Increasing the efficiency and quality of financial operations
Many companies have focused their investments for business process and systems improvements/innovation in recent years on business operations. In this process, most companies have found significant weaknesses in their financial operations such as less confidence in their ability to predict future financials performance and liquidity, use of outdated, inefficient and not integrated budgeting tools, poor working capital management, high processing and service costs, etc. A dynamic CFO has to overcome such deficiencies in the financial operations.
Introducing the performance measurement system by integrating financial and operational measures helps in enhancing the efficiency and quality of operations of the company. With such a system in place, managers can understand what drives financial results and have access to leading indicators that help them understand where the business is going.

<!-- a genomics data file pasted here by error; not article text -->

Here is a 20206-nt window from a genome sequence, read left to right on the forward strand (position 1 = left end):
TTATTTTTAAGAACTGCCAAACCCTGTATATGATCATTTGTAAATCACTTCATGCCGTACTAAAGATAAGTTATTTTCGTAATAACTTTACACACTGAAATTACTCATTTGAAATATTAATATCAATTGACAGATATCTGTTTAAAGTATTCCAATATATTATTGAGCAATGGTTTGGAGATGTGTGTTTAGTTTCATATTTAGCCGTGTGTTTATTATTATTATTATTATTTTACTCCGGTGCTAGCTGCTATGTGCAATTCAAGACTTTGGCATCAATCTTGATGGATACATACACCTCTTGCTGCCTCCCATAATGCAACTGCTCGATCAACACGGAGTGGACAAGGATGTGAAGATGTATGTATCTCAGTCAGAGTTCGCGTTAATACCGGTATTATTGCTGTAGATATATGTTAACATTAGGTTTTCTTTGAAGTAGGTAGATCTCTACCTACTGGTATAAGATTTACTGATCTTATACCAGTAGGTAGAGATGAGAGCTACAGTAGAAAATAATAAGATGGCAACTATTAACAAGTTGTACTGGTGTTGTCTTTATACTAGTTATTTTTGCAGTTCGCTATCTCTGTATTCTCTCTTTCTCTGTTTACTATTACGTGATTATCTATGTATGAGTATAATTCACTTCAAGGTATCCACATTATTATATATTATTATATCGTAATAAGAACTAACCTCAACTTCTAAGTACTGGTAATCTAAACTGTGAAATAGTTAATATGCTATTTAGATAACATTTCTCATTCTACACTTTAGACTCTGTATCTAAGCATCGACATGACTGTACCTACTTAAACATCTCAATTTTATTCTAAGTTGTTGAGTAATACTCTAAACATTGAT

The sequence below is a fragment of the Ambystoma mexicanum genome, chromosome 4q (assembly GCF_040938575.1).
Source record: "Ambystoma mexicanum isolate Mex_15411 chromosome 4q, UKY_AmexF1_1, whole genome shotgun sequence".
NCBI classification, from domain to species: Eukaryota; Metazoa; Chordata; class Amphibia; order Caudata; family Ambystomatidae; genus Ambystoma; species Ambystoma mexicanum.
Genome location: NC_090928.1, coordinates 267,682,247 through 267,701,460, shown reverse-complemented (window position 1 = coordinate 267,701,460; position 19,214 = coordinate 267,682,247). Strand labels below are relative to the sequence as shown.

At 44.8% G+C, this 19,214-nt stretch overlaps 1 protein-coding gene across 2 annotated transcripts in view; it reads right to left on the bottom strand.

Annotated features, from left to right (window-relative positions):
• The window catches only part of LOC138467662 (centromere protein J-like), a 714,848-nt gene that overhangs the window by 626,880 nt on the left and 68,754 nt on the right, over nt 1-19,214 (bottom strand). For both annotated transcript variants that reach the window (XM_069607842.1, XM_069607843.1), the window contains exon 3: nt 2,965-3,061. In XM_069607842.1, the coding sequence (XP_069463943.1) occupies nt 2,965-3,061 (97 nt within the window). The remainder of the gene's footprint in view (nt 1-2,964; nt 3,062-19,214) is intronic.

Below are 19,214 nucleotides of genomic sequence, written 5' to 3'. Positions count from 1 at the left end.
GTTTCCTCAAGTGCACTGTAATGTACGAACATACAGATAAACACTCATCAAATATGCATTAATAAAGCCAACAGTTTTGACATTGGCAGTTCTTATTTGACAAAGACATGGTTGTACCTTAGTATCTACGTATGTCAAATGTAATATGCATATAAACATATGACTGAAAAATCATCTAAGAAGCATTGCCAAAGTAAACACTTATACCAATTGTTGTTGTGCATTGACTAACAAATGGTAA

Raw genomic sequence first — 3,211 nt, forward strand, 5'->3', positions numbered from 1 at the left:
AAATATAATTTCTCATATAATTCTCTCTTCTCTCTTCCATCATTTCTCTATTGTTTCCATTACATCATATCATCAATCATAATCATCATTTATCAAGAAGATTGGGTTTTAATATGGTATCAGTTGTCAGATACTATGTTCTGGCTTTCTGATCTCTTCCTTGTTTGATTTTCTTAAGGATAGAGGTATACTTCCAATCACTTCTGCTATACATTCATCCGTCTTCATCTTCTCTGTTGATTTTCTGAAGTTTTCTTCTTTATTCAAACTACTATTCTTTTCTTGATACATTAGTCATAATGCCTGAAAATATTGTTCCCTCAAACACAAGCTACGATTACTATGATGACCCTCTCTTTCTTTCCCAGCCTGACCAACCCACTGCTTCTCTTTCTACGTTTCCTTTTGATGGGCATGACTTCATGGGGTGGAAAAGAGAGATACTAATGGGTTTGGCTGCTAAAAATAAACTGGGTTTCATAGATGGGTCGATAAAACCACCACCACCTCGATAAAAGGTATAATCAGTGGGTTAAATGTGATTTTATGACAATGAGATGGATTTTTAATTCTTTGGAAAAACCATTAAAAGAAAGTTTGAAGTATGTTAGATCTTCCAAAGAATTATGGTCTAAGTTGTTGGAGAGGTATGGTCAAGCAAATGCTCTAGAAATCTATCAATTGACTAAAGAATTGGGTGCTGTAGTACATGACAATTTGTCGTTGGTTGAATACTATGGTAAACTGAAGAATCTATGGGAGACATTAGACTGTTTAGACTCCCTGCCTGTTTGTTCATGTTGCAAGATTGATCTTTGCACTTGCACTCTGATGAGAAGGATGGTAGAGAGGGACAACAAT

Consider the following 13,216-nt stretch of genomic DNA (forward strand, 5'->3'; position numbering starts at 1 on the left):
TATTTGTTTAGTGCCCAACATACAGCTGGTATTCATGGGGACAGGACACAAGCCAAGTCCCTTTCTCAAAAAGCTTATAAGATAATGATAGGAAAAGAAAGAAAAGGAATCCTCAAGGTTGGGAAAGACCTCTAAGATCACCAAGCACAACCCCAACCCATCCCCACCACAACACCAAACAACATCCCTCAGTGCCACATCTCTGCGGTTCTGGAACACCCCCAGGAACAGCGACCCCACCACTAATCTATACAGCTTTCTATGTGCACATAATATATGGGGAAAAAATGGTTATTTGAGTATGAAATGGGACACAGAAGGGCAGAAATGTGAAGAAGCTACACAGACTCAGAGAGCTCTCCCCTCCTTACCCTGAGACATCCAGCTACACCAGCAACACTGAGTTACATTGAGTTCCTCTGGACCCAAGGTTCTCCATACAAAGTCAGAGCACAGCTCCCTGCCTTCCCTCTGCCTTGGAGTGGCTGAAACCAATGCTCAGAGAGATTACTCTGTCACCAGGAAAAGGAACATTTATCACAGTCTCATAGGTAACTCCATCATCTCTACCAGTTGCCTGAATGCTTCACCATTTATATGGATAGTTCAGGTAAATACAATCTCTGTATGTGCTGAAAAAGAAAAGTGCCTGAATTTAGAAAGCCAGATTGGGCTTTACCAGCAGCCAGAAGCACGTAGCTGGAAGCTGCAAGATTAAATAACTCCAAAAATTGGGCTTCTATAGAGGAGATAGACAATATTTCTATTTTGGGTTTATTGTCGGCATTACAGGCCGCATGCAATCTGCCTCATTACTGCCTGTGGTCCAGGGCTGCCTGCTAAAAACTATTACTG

Providing feedback for business decisions
However, the CFO’s role has now expanded beyond “number crunching” and shoring up cash flow to include responsibilities for shaping corporate strategy, ensuring the credibility and competence of the senior management team, and bolstering the company’s position in the market. A better performance measurement system will give the senior management a better understanding of the business units they oversee and help them to understand the overall business and achieve their targets. It will also help them to understand why there is a variation in the achievement of targets by the business units and what coarse of action needs to be taken for their correction.
A dynamic CFO must play a leading role in restoring business integrity, serving both as a company’s fiduciary steward and a key corporate strategist. To perform such a role a person should possess not only sound financial knowledge but business knowledge as well. Integration of financial expertise with the business knowledge will have a synergy effect in the company. A chartered accountant will be able to establish himself as a successful CFO in the corporate world.